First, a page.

Wednesday, December 2, 2009

Guilt Free Parenting; Is it really possible?

Good Morning. My Mom once told me that once you become a parent, there is always something you feel guilty about. That has become one of the best pieces of information that she has passed down to me. We all strive to be better parents and want the very best for our children and their children. With that feeling of wanting everything perfect for our kids always comes a sense of not meeting up to our own silly expectations, which leads to feeling guilty.

There are thousands of books out there telling us the "right" way to raise our children, many of them quite successful. But, many of them are not entirely realistic either, even difficult to implant or enforce in many circumstances, and way too tough for my liking. I am more in touch with the "Candyass Parenting Group"!

Yes, that's right I said it. It's no surprise, my husband tells me that all the time! I am a Candyass when it comes to my kids, no other way around it. Now, don't get me wrong, I am a huge believer in discipline and respect; I am mostly talking about making my kids work and do chores. I am still making 2 out of 3 of their beds, and have never really asked for help with the house and such. In my opinion, kids are only kids for a very short time and have many years ahead of work and chores. Why not let them enjoy being kids?

So, now that the kids are getting older, it is time to start feeling guilty that I have been too soft on them, and that they will not be prepared for the "real world". Will my theory of teaching them how to be hardworkers simply by example sink in? What about respect of family and home; will they really get it if I don't drill it into their brains? In the last few days I have learned that the answer is emphatically YES!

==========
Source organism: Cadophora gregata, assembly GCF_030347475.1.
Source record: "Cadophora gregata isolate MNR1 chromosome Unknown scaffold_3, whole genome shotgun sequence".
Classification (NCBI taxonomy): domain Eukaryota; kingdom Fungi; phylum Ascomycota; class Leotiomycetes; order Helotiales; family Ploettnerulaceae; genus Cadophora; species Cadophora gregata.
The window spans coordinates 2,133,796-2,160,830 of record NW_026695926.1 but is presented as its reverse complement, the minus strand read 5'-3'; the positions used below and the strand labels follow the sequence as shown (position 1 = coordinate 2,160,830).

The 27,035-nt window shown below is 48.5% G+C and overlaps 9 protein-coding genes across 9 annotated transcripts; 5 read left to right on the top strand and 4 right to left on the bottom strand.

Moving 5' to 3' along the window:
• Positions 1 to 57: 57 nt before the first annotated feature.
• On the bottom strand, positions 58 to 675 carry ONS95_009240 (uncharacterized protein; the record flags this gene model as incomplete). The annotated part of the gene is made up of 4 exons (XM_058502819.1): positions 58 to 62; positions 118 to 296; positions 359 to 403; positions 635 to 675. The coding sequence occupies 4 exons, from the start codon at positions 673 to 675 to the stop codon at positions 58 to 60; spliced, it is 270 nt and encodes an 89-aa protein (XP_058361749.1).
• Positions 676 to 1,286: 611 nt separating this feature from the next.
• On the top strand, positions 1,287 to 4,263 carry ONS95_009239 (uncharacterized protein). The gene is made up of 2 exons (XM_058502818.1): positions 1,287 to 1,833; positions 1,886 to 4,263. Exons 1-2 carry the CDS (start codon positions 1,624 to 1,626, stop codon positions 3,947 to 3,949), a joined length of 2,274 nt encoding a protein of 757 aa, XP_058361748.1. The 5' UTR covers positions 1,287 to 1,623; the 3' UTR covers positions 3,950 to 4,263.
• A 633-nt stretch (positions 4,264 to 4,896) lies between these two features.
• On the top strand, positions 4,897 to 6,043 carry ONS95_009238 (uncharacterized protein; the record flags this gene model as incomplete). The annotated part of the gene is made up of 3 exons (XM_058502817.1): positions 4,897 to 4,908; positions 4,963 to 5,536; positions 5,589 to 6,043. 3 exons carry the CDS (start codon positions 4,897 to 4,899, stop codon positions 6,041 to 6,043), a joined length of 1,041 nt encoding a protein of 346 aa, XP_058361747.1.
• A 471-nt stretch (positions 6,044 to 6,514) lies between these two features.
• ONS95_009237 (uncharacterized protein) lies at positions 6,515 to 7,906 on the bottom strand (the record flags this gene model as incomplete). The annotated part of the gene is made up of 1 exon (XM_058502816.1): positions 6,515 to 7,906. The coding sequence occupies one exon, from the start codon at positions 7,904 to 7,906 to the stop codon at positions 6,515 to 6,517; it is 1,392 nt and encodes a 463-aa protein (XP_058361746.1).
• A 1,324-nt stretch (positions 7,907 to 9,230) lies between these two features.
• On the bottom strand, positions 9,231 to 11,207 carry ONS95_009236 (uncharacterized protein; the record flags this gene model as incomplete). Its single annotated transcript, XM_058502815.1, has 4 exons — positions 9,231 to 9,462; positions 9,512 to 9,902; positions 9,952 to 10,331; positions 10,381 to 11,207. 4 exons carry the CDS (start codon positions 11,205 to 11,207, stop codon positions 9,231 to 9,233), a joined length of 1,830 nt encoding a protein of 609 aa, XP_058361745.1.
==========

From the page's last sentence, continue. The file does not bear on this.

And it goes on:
When we were in Iowa for Thanksgiving we were there to visit my Great Aunt Jaris among a few generations below her. My kids have not seen Aunt Jaris in a very long time, but understand that she is a very important part of our family. I was so happy at the dinner to be able to help her with her plate and such while the others ran around doing kitchen duty. When it was time to get Aunt Jaris her pie, my son Nathan was standing nearby and piped up "I got it, Mom" and proceeded to take Jaris' order. The adults had to hide our giggles when he came back with pumpkin pie that he had carefully spread the whipped cream on like frosting. He proudly handed it to Aunt Jaris and sat down to visit with her; all of my kids had a nice visit with her throughout our trip. It was so nice that she really got to know them as individuals.

The next day I got to spend the entire day with Aunt Jaris. She couldn't quit talking about how she enjoyed my kids and that she would always remember the adorable piece of pie. In her own words, they weren't bothered by the fact that she was "old and crippled", they were just proud to have spent time with a woman who knows so much about our family and its history.